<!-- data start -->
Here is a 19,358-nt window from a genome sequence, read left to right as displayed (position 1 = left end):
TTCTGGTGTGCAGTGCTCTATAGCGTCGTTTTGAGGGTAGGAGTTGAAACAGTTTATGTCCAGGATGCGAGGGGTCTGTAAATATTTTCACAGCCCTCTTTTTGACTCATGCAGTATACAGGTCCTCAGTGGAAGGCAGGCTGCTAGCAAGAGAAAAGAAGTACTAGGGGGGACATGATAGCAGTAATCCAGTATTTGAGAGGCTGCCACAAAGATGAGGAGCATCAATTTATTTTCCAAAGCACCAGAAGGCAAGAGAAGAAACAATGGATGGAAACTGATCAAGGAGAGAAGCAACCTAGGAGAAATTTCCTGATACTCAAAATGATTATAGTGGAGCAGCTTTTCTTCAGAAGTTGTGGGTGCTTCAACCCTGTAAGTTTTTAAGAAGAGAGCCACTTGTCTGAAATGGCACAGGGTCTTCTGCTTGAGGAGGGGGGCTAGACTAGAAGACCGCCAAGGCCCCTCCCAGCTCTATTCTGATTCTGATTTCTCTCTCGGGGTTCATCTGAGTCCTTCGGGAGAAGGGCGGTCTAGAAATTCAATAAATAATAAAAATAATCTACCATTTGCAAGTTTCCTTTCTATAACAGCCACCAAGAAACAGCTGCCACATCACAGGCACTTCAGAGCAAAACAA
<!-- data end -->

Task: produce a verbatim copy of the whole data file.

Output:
Here is a 19,358-nt window from a genome sequence, read left to right as displayed (position 1 = left end):
TTCTGGTGTGCAGTGCTCTATAGCGTCGTTTTGAGGGTAGGAGTTGAAACAGTTTATGTCCAGGATGCGAGGGGTCTGTAAATATTTTCACAGCCCTCTTTTTGACTCATGCAGTATACAGGTCCTCAGTGGAAGGCAGGCTGCTAGCAAGAGAAAAGAAGTACTAGGGGGGACATGATAGCAGTAATCCAGTATTTGAGAGGCTGCCACAAAGATGAGGAGCATCAATTTATTTTCCAAAGCACCAGAAGGCAAGAGAAGAAACAATGGATGGAAACTGATCAAGGAGAGAAGCAACCTAGGAGAAATTTCCTGATACTCAAAATGATTATAGTGGAGCAGCTTTTCTTCAGAAGTTGTGGGTGCTTCAACCCTGTAAGTTTTTAAGAAGAGAGCCACTTGTCTGAAATGGCACAGGGTCTTCTGCTTGAGGAGGGGGGCTAGACTAGAAGACCGCCAAGGCCCCTCCCAGCTCTATTCTGATTCTGATTTCTCTCTCGGGGTTCATCTGAGTCCTTCGGGAGAAGGGCGGTCTAGAAATTCAATAAATAATAAAAATAATCTACCATTTGCAAGTTTCCTTTCTATAACAGCCACCAAGAAACAGCTGCCACATCACAGGCACTTCAGAGCAAAACAA